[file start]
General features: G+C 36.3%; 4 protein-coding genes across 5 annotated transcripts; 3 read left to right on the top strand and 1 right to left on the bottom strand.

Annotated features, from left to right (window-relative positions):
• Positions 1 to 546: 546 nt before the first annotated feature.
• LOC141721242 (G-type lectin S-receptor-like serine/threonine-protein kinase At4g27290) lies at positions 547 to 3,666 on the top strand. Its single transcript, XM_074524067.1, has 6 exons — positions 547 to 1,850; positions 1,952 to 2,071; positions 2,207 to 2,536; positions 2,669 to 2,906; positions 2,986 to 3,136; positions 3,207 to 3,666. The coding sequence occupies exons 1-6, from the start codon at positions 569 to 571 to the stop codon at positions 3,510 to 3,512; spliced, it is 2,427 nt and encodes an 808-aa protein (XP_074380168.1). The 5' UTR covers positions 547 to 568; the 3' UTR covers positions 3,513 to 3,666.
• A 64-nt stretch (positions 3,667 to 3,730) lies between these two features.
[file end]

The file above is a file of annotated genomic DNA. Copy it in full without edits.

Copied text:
General features: G+C 36.3%; 4 protein-coding genes across 5 annotated transcripts; 3 read left to right on the top strand and 1 right to left on the bottom strand.

Annotated features, from left to right (window-relative positions):
• Positions 1 to 546: 546 nt before the first annotated feature.
• LOC141721242 (G-type lectin S-receptor-like serine/threonine-protein kinase At4g27290) lies at positions 547 to 3,666 on the top strand. Its single transcript, XM_074524067.1, has 6 exons — positions 547 to 1,850; positions 1,952 to 2,071; positions 2,207 to 2,536; positions 2,669 to 2,906; positions 2,986 to 3,136; positions 3,207 to 3,666. The coding sequence occupies exons 1-6, from the start codon at positions 569 to 571 to the stop codon at positions 3,510 to 3,512; spliced, it is 2,427 nt and encodes an 808-aa protein (XP_074380168.1). The 5' UTR covers positions 547 to 568; the 3' UTR covers positions 3,513 to 3,666.
• A 64-nt stretch (positions 3,667 to 3,730) lies between these two features.